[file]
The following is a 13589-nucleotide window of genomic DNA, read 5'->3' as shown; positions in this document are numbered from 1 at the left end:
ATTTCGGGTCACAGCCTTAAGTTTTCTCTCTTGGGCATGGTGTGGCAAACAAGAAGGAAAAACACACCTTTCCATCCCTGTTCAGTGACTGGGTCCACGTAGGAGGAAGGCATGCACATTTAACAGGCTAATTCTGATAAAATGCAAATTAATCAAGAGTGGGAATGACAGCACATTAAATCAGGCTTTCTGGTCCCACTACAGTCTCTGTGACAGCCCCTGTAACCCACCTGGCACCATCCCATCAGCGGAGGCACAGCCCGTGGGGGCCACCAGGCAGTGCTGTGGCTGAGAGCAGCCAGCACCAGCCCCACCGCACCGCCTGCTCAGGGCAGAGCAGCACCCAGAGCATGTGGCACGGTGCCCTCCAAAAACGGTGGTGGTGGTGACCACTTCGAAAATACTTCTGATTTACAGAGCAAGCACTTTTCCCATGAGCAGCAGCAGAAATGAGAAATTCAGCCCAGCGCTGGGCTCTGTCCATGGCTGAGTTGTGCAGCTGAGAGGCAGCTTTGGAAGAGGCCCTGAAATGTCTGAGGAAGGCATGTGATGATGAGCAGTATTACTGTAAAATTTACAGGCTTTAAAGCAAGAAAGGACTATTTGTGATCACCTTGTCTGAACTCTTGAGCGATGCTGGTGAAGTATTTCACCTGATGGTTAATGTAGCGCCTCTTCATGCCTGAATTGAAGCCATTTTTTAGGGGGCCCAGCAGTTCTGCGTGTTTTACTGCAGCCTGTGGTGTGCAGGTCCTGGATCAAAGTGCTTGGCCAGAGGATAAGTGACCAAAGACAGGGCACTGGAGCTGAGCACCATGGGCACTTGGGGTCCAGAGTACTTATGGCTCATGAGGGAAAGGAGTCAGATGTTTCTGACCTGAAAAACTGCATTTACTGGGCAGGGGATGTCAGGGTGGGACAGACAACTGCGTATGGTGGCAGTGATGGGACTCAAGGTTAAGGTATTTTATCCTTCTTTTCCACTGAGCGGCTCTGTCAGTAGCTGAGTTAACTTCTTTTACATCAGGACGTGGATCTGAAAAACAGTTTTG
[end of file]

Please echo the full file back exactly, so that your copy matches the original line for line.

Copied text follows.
The following is a 13589-nucleotide window of genomic DNA, read 5'->3' as shown; positions in this document are numbered from 1 at the left end:
ATTTCGGGTCACAGCCTTAAGTTTTCTCTCTTGGGCATGGTGTGGCAAACAAGAAGGAAAAACACACCTTTCCATCCCTGTTCAGTGACTGGGTCCACGTAGGAGGAAGGCATGCACATTTAACAGGCTAATTCTGATAAAATGCAAATTAATCAAGAGTGGGAATGACAGCACATTAAATCAGGCTTTCTGGTCCCACTACAGTCTCTGTGACAGCCCCTGTAACCCACCTGGCACCATCCCATCAGCGGAGGCACAGCCCGTGGGGGCCACCAGGCAGTGCTGTGGCTGAGAGCAGCCAGCACCAGCCCCACCGCACCGCCTGCTCAGGGCAGAGCAGCACCCAGAGCATGTGGCACGGTGCCCTCCAAAAACGGTGGTGGTGGTGACCACTTCGAAAATACTTCTGATTTACAGAGCAAGCACTTTTCCCATGAGCAGCAGCAGAAATGAGAAATTCAGCCCAGCGCTGGGCTCTGTCCATGGCTGAGTTGTGCAGCTGAGAGGCAGCTTTGGAAGAGGCCCTGAAATGTCTGAGGAAGGCATGTGATGATGAGCAGTATTACTGTAAAATTTACAGGCTTTAAAGCAAGAAAGGACTATTTGTGATCACCTTGTCTGAACTCTTGAGCGATGCTGGTGAAGTATTTCACCTGATGGTTAATGTAGCGCCTCTTCATGCCTGAATTGAAGCCATTTTTTAGGGGGCCCAGCAGTTCTGCGTGTTTTACTGCAGCCTGTGGTGTGCAGGTCCTGGATCAAAGTGCTTGGCCAGAGGATAAGTGACCAAAGACAGGGCACTGGAGCTGAGCACCATGGGCACTTGGGGTCCAGAGTACTTATGGCTCATGAGGGAAAGGAGTCAGATGTTTCTGACCTGAAAAACTGCATTTACTGGGCAGGGGATGTCAGGGTGGGACAGACAACTGCGTATGGTGGCAGTGATGGGACTCAAGGTTAAGGTATTTTATCCTTCTTTTCCACTGAGCGGCTCTGTCAGTAGCTGAGTTAACTTCTTTTACATCAGGACGTGGATCTGAAAAACAGTTTTG